Antibiotics are administered initially empirically, because there is an immediate need for treatment. Medications include antibiotics used to cover for both gram (+) and gram (-) bacteria, such as 3rd and 4th generation cephalosporins. Vancomycin should be added if there is a suspicion for MRSA. As soon as the cultures identify the pathogen responsible for the infection, treatment should be adjusted, depending on the new data.

Intracranial epidural abscess

Intracranial epidural abscesses are also treated with surgical intervention and antibiotic treatment. The latter is the same as the one described above for SEAs; the only difference is that patients who present with IEA have usually been subjected to pathogens in the hospital, as this type of abscess usually results from invasive procedures to the skull area. Nosocomial pathogens should be considered and vancomycin should always be a part of the treatment regimen.

As for surgical intervention, patients greatly benefit from decompression procedures, in order to reduce the infectious bacterial load and the pressure exerted on the brain by the abscess.


Prognosis is better with early detection of the abscess, prompt and appropriate treatment. The onset of neurological symptomatology constitutes a poor prognostic marker and greatly increases the risk of permanent damage and demise.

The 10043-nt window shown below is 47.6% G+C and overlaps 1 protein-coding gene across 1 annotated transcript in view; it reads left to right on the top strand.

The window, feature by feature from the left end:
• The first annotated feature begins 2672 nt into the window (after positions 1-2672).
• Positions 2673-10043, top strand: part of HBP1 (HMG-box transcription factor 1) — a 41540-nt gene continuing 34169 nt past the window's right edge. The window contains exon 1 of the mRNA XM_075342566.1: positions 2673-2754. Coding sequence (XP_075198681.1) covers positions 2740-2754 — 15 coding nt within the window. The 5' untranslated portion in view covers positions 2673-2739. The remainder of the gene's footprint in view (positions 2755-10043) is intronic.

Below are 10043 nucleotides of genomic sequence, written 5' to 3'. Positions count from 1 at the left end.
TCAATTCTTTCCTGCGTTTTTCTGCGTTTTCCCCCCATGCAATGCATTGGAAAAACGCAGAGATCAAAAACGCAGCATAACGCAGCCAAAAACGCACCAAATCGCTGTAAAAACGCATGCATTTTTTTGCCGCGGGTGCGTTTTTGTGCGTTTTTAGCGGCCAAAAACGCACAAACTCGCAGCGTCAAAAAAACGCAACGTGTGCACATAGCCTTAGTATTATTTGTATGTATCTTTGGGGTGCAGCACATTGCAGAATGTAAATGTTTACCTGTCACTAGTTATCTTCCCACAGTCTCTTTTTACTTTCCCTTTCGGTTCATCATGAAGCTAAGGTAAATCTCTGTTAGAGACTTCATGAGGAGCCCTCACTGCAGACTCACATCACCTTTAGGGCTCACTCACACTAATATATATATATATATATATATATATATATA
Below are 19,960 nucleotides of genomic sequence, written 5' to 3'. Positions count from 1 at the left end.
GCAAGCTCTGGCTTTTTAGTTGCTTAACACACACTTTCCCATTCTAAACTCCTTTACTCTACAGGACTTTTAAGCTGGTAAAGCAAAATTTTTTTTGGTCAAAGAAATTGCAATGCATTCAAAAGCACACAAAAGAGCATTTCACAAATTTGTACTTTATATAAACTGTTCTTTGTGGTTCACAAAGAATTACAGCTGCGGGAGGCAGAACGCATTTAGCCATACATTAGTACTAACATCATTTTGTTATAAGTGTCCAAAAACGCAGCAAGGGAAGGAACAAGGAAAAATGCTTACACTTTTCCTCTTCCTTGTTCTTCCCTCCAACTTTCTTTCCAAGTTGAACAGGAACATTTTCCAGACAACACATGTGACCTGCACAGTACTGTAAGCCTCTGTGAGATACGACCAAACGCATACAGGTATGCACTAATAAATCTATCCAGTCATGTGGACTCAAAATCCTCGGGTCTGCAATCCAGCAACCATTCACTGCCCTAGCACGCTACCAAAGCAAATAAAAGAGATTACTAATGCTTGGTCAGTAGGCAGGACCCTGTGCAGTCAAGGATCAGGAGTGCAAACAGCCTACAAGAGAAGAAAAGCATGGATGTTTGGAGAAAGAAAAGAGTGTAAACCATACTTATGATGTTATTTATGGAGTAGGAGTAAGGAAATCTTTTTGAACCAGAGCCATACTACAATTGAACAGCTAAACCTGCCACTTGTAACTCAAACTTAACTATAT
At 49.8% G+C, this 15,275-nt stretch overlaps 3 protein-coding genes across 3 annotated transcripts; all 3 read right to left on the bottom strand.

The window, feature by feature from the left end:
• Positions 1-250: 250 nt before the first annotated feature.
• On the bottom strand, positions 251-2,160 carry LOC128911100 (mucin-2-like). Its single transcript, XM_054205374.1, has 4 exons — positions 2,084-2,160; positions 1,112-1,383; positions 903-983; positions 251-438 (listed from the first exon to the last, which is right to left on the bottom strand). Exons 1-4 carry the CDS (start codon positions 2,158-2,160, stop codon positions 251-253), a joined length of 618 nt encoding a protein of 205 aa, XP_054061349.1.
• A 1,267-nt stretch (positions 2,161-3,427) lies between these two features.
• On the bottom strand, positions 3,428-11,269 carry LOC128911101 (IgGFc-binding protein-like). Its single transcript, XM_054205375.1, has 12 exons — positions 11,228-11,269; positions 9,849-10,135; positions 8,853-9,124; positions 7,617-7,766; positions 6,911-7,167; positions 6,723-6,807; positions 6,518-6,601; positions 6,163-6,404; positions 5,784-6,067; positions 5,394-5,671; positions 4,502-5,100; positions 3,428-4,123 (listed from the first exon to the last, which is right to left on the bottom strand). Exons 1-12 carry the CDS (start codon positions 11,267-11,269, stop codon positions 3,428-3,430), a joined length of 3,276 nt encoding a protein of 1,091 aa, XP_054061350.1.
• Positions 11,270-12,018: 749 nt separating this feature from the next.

A plethora of pathogens are responsible for the formation of spinal and intracranial epidural abscesses.

Generally, intracranial abscesses are caused as a complication of sinusitis, otitis media, craniotomy or mastoiditis. The microorganisms that most commonly cause intracranial epidural abscesses are those connected to infections of the respiratory tract and, more specifically, those that cause sinusitis. Other pathogens may be contracted after brain surgery, since the protective barrier of the skull is temporarily removed and the brain is exposed to microorganisms which contaminate surgical rooms. The pathogens most commonly causing IEA are the following:

A wider range of microbes can cause spinal epidural abscesses. SEAs are generally a complication of vertebral osteomyelitis, infection of adjacent tissue that has expanded spinal instrumentation, injections or dissemination of pathogens from a distant location. [5] [6] [7] [8]:


Present data in the United States estimate the yearly incidence of SEAs to amount to 3 in every 10,000 hospitalizations and its incidence underlines an increasing tendency, when compared to the past. This has been primarily attributed to medical advances leading to more invasive procedures to the spine, as well as a rise in the use of intravenous drugs. As for IEAs, their incidence has not been calculated; it is believed, however, that they are a rarer phenomenon than a spinal epidural abscess.

With regard to mortality rates, spinal epidural abscesses are still responsible for the death of up to 20% of the patients that are hospitalized for this condition [5] [6] [9]. Early detection is crucial and helps to avoid the establishment of deficits of neurological nature and mortality. Intracranial abscesses, on the other hand, seem to respond better to treatment with antimicrobials and surgery. Mortality rates have been estimated to no more than 10%. Similarly to SEAs, IEAs must be diagnosed and surgically treated as early as possible, since late detection leads to life-threatening and difficult-to-reverse complications [10]. In both types of abscesses, coexistent diseases and poor general status can increase mortality and morbidity.